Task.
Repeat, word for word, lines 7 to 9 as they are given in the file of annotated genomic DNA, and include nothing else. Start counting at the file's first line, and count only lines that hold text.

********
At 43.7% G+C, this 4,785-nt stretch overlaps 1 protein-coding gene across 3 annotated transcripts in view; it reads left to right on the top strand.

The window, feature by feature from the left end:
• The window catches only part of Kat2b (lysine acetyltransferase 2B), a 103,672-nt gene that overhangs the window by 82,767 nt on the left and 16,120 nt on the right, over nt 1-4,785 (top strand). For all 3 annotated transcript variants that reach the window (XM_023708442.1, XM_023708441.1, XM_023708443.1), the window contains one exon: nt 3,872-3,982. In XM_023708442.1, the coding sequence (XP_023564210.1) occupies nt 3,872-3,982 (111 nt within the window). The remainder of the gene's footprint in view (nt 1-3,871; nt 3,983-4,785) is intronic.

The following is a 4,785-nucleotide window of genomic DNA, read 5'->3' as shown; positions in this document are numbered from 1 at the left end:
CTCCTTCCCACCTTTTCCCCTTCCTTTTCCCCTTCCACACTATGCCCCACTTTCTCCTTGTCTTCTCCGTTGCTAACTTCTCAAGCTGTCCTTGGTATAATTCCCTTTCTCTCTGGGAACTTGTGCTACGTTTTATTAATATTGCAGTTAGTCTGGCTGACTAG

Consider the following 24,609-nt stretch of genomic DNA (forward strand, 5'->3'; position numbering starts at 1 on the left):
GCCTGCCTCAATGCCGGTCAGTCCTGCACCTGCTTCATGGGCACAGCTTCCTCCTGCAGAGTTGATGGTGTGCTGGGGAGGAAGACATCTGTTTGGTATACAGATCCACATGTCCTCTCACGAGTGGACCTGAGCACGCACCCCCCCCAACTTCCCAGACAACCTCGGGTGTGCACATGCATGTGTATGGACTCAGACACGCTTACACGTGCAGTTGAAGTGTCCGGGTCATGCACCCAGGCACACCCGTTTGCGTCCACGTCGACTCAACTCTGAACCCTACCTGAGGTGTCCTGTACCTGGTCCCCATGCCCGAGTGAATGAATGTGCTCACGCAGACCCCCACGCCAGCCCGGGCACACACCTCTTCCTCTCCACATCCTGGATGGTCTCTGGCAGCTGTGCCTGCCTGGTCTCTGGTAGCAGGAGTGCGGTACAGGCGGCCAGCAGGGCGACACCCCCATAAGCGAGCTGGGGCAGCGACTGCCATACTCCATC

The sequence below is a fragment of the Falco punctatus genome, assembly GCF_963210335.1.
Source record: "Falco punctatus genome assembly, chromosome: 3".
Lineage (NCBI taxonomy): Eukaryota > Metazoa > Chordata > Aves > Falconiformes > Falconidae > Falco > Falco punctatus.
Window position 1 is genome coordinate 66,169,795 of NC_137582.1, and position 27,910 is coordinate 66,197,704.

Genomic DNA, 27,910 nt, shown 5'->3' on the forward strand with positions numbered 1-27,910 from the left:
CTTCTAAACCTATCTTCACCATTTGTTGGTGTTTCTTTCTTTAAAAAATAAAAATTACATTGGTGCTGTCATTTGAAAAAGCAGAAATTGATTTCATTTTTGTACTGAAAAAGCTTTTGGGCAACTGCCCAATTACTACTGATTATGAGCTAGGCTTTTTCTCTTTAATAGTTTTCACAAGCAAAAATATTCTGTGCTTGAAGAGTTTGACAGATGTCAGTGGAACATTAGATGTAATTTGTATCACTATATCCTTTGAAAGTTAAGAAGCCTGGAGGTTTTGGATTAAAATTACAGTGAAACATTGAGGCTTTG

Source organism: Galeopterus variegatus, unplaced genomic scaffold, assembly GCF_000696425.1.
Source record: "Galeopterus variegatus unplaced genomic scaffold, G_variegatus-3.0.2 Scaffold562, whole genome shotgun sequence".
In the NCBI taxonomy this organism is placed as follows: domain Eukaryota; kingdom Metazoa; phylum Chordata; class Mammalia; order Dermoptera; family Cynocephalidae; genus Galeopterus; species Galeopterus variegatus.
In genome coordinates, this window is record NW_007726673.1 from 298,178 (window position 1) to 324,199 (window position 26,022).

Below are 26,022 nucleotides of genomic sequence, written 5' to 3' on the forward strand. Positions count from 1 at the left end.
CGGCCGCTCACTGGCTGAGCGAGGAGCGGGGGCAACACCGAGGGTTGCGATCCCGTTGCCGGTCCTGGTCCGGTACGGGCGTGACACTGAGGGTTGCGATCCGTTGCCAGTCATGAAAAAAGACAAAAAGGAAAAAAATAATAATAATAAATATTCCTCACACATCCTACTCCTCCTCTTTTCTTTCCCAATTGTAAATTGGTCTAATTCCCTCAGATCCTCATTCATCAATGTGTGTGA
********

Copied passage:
GCCTGCCTCAATGCCGGTCAGTCCTGCACCTGCTTCATGGGCACAGCTTCCTCCTGCAGAGTTGATGGTGTGCTGGGGAGGAAGACATCTGTTTGGTATACAGATCCACATGTCCTCTCACGAGTGGACCTGAGCACGCACCCCCCCCAACTTCCCAGACAACCTCGGGTGTGCACATGCATGTGTATGGACTCAGACACGCTTACACGTGCAGTTGAAGTGTCCGGGTCATGCACCCAGGCACACCCGTTTGCGTCCACGTCGACTCAACTCTGAACCCTACCTGAGGTGTCCTGTACCTGGTCCCCATGCCCGAGTGAATGAATGTGCTCACGCAGACCCCCACGCCAGCCCGGGCACACACCTCTTCCTCTCCACATCCTGGATGGTCTCTGGCAGCTGTGCCTGCCTGGTCTCTGGTAGCAGGAGTGCGGTACAGGCGGCCAGCAGGGCGACACCCCCATAAGCGAGCTGGGGCAGCGACTGCCATACTCCATC

The sequence below is a fragment of the Falco punctatus genome, assembly GCF_963210335.1.
Source record: "Falco punctatus genome assembly, chromosome: 3".